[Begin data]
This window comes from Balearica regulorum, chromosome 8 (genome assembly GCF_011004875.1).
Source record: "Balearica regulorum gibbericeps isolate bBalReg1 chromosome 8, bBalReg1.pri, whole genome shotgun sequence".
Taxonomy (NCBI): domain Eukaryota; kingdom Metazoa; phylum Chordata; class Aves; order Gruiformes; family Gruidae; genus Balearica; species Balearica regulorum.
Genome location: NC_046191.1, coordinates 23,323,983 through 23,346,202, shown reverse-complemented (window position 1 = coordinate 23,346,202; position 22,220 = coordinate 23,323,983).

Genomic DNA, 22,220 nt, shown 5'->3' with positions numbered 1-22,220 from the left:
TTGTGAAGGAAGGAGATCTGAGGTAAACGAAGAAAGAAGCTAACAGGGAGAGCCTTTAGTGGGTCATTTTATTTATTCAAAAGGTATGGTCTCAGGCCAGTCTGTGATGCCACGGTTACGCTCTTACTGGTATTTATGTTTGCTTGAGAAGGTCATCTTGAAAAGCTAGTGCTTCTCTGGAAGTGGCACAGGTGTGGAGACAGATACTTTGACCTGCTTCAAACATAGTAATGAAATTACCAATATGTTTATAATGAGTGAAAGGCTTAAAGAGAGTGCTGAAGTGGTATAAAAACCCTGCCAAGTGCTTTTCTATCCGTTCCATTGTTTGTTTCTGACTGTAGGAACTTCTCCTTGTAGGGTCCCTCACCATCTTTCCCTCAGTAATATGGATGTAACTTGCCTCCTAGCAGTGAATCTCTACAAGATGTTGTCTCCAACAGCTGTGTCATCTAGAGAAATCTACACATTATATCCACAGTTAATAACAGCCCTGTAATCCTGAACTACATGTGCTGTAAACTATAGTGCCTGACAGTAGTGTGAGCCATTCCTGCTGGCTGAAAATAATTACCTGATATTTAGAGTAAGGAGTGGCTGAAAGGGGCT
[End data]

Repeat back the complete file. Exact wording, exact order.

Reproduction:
This window comes from Balearica regulorum, chromosome 8 (genome assembly GCF_011004875.1).
Source record: "Balearica regulorum gibbericeps isolate bBalReg1 chromosome 8, bBalReg1.pri, whole genome shotgun sequence".
Taxonomy (NCBI): domain Eukaryota; kingdom Metazoa; phylum Chordata; class Aves; order Gruiformes; family Gruidae; genus Balearica; species Balearica regulorum.
Genome location: NC_046191.1, coordinates 23,323,983 through 23,346,202, shown reverse-complemented (window position 1 = coordinate 23,346,202; position 22,220 = coordinate 23,323,983).

Genomic DNA, 22,220 nt, shown 5'->3' with positions numbered 1-22,220 from the left:
TTGTGAAGGAAGGAGATCTGAGGTAAACGAAGAAAGAAGCTAACAGGGAGAGCCTTTAGTGGGTCATTTTATTTATTCAAAAGGTATGGTCTCAGGCCAGTCTGTGATGCCACGGTTACGCTCTTACTGGTATTTATGTTTGCTTGAGAAGGTCATCTTGAAAAGCTAGTGCTTCTCTGGAAGTGGCACAGGTGTGGAGACAGATACTTTGACCTGCTTCAAACATAGTAATGAAATTACCAATATGTTTATAATGAGTGAAAGGCTTAAAGAGAGTGCTGAAGTGGTATAAAAACCCTGCCAAGTGCTTTTCTATCCGTTCCATTGTTTGTTTCTGACTGTAGGAACTTCTCCTTGTAGGGTCCCTCACCATCTTTCCCTCAGTAATATGGATGTAACTTGCCTCCTAGCAGTGAATCTCTACAAGATGTTGTCTCCAACAGCTGTGTCATCTAGAGAAATCTACACATTATATCCACAGTTAATAACAGCCCTGTAATCCTGAACTACATGTGCTGTAAACTATAGTGCCTGACAGTAGTGTGAGCCATTCCTGCTGGCTGAAAATAATTACCTGATATTTAGAGTAAGGAGTGGCTGAAAGGGGCT